It’s the same on Windows. Alt-Shift converts between language modes. Within Japanese mode, you can use Alt-` to switch between hiragana, katakana and romaji modes. Of course in Japanese input mode you get inline auto-conversion.
If you’re talking about steps necessary to enable Japanese input - on Vista/7, all you have to do is go to Control Panel -> Region and Language -> Keyboard and Languages, and click on “Change Keyboards”, then click Add and choose Japanese. After that’s done, you switch between English and Japanese with one keystroke, as I explained above.
In XP, I think there was one additional step required - under Region and Language there was a checkbox for “enable support for Asian languages” or something like that. But that’s the only difference.
It may have been more difficult on Win98 and older, is that where you tried it before?
Unfortunately, for that you might need to switch the system to Japanese again. It depends on how those Japanese characters are encoded. If it’s Unicode, no problem. If it’s not unicode, well, that’s exactly what the “Language for non-Unicode programs” setting is for - whether to display non-unicode characters as Japanese or English (or something else).
Are you talking about copying the filename, or header info in an MP3 file? For copying a filename, just hit F2 (or right-click and choose “rename”), then you can copy the name. For an MP3 file tag, you can probably do the same within whatever software you use to organize MP3 files.
randwill, you shouldn’t need to have the IME/keyboard enabled to be able to display the Japanese language text properly. I can’t figure out how to do it from here (work computer), but you should be able to enable the font support while turning off the language bar.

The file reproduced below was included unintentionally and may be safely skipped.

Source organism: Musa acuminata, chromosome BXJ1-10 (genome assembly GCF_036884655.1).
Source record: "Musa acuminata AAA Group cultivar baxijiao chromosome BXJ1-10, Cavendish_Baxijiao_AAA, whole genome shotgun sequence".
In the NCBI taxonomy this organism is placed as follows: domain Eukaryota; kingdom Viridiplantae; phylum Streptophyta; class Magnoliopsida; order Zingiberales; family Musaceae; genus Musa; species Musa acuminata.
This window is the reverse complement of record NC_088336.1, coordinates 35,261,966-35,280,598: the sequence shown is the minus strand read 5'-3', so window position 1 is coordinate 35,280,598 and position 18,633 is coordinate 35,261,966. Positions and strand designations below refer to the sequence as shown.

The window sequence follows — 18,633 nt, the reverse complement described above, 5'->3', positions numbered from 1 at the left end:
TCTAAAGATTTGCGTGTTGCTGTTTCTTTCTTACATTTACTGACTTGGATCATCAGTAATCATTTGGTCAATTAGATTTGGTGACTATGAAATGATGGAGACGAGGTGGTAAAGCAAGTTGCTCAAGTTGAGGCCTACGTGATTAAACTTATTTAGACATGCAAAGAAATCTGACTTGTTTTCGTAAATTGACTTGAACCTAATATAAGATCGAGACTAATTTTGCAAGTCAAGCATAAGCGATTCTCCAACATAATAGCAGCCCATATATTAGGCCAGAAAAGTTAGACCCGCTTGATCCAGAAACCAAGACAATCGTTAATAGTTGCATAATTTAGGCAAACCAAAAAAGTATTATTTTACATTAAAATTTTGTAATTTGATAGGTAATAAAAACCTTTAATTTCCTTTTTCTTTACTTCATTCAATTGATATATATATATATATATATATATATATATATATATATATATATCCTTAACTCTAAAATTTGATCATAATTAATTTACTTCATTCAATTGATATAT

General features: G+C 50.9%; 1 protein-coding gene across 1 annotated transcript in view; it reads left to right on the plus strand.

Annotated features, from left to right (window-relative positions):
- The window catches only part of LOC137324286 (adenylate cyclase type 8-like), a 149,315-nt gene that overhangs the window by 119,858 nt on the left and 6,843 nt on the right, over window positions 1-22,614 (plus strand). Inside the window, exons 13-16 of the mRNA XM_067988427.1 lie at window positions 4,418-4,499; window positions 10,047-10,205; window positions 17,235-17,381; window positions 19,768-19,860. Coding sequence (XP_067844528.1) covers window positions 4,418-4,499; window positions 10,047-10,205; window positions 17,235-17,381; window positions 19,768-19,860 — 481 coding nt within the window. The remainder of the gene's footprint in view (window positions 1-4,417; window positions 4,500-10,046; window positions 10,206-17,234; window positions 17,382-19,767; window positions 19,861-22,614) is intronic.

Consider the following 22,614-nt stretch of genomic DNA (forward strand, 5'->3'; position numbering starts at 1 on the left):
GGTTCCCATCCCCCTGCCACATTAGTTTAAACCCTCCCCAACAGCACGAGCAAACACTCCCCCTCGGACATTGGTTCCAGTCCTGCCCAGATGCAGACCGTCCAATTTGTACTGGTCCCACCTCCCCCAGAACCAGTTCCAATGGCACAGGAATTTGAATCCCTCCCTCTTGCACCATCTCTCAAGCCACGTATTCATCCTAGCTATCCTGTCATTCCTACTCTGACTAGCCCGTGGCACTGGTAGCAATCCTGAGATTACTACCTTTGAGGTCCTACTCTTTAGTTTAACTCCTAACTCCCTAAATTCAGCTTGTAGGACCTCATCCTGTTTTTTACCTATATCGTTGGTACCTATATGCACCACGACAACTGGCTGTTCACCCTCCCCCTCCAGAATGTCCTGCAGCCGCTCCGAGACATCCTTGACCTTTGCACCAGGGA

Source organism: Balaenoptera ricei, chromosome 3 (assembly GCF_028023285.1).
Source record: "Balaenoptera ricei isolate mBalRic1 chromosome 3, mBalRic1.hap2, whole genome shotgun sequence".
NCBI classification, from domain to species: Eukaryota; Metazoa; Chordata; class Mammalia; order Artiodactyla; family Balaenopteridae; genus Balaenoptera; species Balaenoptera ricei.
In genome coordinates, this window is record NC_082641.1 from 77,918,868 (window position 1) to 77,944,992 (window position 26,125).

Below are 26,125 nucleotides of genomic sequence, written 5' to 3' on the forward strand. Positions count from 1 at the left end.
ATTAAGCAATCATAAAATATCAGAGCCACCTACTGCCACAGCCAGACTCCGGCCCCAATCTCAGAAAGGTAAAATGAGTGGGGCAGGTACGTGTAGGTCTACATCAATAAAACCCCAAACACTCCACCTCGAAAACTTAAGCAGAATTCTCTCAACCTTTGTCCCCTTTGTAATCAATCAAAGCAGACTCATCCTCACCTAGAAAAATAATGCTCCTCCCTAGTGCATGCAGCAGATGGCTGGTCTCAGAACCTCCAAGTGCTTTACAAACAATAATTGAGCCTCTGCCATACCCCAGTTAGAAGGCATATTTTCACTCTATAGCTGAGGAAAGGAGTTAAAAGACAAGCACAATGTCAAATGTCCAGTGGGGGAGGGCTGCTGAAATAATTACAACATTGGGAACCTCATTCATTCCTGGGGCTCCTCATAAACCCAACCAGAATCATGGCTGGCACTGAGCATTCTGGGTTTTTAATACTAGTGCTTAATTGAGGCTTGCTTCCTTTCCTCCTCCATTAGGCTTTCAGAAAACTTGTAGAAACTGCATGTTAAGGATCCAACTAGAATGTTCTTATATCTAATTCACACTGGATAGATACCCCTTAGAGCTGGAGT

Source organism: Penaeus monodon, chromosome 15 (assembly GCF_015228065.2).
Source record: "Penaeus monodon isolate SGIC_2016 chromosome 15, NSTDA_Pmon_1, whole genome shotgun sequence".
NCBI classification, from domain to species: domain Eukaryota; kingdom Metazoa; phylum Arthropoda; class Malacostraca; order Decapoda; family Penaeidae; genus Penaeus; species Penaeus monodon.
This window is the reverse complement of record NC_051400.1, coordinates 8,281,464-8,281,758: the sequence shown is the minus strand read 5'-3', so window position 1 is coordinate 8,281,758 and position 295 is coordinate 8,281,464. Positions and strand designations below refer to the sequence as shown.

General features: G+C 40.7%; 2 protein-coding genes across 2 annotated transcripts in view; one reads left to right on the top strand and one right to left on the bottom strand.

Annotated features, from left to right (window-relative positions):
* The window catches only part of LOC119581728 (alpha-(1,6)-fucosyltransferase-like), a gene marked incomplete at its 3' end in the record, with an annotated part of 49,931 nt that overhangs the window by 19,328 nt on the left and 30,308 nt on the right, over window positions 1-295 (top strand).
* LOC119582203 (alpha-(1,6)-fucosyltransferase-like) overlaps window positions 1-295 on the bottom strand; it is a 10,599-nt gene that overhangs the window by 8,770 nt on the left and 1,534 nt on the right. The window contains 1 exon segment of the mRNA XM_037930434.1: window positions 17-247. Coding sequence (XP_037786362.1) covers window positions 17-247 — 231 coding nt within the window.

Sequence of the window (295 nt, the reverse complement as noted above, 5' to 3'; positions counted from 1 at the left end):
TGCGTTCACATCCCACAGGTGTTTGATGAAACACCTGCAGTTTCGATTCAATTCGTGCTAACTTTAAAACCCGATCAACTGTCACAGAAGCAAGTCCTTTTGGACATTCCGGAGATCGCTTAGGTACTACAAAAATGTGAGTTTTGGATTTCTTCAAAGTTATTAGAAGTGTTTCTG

Okay, that works. Thanks for the tip. As an honorary Faeroe Islander, I didn’t mean to bring shame to my brethren by not knowing that.
Testing it out - “14.誰も得しない伯方さんソング” in Bing Translator yields, “14. Nobody 得しない Hakata’s song”. So, not perfect, but something.
My favorite translator for Japanese is the text glossing feature of WWWJDIC, but I don’t know how useful it would be if you don’t speak/read Japanese at least a bit already to help you with verb forms and figuring out how the bits all fit together. I’d hackjob-translate that title as “Hakata-san’s Song for No One,” or possibly “Unobtainable Hakata-san’s Song,” depending on whether or not *Hakata-san Songu *are supposed to be parsed together or not. (Also, I’d recommend Google Translate over Bing, especially if it can’t even handle an obvious verb like 得しない.)
You may be right, SFG. It’s been a long time since I used Japanese on a PC. In fact, it’s been a long time since I’ve used a PC. Anyway, how **KlondikeGeoff **described it is kind of how I remember it. All the clicking and selecting and switching kana, etc… I hated it.
Honestly most of that futzing is stuff you never need to do. I always just switch it to hirigana, and then it autocompletes whatever it should be. Can’t remember if I need to specifically set it to katakana for words that use it, or if it figures it out on its own the same way it does for kanji.
It was supposed to be “25% more correct, 200% more hostile,” but that wouldn’t fit.